October 21, 2009

Retail Magnetism

The best urban shopping districts run circles around other cities. That's because retail success is defined both by where it is and who it attracts from other areas.

Kansas City Power and Light District, which draws 28% of its patrons from more than 100 miles away, is one example of retail magnetism. New Jersey's Atlantic City Outlets: The Walk pulls even more of its patrons, an impressive 35%, from distances beyond 100 miles. What entices shoppers to come from near and far is a critical mass of retail and entertainment opportunities that creates a richness and diverse variety seldom replicated in a single setting.

Blake Cordish, VP of Baltimore-based Cordish Companies, owner and developer of both the Power and Light District and The Walk, explained the driving objective for the Kansas City revitalization was to combine a series of ticketed attractions, unique to that area, with an expansive selection of shopping and dining venues.

In addition to its 18,000-seat arena, the Power and Light District hosts a number of smaller venues including a 3,000 capacity live performance venue and a repertoire theatre with seating for 600; a 1,000-person capacity live-music hall; and a movie theater with 1,800 seats.

"When people attend special events, they want to be able to extend the experience," Cordish noted. "The Power and Light District gives visitors nine city blocks of retail and entertainment choices where they can celebrate before and after events."

Similarly, Atlantic City welcomes some 39 million visitors annually to its convention center, casinos and beach — yet shopping and entertainment options did not exist prior to The Walk.

Enter The Cordish Companies, with its redesign of 12 city blocks that has introduced more than 600,000 sq. ft. of upscale branded outlets and sit-down restaurants, with another 300,000 sq. ft. in the works.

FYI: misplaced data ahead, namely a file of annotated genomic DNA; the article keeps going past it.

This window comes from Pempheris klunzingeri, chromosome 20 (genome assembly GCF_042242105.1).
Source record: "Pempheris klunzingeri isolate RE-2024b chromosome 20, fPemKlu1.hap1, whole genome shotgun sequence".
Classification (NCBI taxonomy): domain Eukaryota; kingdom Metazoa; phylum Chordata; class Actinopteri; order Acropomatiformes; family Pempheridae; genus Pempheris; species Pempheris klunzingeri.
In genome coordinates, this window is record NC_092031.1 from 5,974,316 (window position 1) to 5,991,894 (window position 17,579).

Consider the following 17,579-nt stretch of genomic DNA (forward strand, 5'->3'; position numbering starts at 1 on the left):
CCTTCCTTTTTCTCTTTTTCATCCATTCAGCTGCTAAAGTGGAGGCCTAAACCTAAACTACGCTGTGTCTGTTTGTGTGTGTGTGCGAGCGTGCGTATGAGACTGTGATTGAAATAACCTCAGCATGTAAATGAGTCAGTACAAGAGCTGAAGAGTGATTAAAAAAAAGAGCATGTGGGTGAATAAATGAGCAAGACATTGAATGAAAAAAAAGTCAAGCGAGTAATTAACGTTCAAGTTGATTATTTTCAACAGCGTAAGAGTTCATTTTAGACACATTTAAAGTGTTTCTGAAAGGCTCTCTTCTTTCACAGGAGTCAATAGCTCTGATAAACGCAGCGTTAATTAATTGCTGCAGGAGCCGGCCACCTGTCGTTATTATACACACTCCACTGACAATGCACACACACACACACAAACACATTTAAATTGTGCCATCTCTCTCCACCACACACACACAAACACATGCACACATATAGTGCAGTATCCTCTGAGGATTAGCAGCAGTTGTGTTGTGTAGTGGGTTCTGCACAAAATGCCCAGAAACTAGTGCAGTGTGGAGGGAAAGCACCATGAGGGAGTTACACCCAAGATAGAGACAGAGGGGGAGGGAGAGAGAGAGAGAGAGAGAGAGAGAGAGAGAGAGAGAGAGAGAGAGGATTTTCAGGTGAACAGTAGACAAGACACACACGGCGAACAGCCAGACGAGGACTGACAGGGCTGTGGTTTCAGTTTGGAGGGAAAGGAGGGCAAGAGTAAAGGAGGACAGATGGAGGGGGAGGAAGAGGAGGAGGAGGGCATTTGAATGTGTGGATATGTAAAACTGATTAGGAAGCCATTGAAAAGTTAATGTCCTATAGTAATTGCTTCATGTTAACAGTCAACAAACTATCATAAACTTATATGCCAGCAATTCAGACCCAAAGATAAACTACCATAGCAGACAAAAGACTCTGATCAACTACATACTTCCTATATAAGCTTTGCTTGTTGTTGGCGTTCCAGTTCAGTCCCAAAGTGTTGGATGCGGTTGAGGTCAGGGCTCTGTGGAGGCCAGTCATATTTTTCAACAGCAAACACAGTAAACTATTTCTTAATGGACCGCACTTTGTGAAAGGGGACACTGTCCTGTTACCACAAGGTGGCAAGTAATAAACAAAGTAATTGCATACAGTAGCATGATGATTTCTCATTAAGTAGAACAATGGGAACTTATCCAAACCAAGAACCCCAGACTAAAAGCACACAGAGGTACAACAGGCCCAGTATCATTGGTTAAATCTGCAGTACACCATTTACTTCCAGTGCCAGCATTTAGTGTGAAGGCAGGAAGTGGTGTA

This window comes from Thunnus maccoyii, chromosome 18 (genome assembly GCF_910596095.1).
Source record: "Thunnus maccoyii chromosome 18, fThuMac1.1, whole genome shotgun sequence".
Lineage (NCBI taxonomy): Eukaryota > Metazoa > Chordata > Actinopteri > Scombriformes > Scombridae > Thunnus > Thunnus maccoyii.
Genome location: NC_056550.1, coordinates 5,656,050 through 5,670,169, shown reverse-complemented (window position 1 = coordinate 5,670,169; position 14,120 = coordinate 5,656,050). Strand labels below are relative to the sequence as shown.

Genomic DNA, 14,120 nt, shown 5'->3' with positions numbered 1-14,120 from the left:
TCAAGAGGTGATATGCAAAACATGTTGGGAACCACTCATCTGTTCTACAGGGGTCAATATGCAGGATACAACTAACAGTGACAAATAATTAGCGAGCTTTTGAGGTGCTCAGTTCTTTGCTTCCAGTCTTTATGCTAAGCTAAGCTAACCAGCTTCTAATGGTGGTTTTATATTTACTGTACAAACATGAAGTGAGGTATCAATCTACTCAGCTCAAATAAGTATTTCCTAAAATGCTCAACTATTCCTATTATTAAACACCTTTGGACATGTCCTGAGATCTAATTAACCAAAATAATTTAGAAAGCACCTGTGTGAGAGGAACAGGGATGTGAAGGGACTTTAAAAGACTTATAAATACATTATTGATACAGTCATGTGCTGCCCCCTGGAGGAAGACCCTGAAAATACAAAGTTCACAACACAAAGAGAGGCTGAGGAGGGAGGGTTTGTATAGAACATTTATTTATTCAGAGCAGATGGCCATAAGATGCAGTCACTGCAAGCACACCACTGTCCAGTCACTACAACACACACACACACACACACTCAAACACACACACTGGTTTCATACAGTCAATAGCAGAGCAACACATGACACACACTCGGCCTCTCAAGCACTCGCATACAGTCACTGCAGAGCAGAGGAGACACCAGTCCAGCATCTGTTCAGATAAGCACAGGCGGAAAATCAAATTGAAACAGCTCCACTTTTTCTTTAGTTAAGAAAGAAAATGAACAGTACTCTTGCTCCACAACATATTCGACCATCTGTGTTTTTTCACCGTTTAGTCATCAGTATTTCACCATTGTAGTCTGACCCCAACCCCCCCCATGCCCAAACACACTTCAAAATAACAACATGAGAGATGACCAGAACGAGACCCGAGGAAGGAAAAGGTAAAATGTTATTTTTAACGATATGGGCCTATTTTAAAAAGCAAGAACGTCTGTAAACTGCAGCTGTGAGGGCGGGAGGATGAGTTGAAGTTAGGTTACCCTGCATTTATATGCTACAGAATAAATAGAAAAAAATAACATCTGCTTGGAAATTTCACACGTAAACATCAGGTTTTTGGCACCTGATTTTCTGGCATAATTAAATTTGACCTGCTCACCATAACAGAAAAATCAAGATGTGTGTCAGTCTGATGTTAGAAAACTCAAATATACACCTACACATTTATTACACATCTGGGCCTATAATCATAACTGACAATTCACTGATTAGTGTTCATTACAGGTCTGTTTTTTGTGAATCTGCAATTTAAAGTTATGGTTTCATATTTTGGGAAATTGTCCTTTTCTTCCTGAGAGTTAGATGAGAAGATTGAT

The Walk is ideally positioned in its market, literally lining the boulevard that is traveled by every visitor driving into or out of the Atlantic City peninsula.

Before The Walk was developed, the area was uninviting — a veritable "no-man's land," described Cordish.

Populating the street with the world's finest retail brands has successfully linked the convention center, casinos and beach with a compelling pedestrian option. Not only has it proved to be popular with the millions of people who come for business, gambling or beach time, but The Walk also has become an appealing shopping destination in and of itself.

There are a number of ways to measure the success of both the Kansas City and Atlantic City developments.

Sales, which increased in 2008 and are continuing to show increases this year, are one of the most obvious indicators — but Cordish points to the rise of spin-off residential and hospitality developments surrounding both districts as even clearer testaments to the overall value propositions.

Momentum is another clear barometer of success — and both districts are expanding more rapidly than originally envisioned. The next phase of Atlantic City's Walk will open in 2010, and Kansas City's Power and Light District, already topping 600,000 sq. ft. of finished space, will break ground early next year on a phase slated to open in the fall of 2011.

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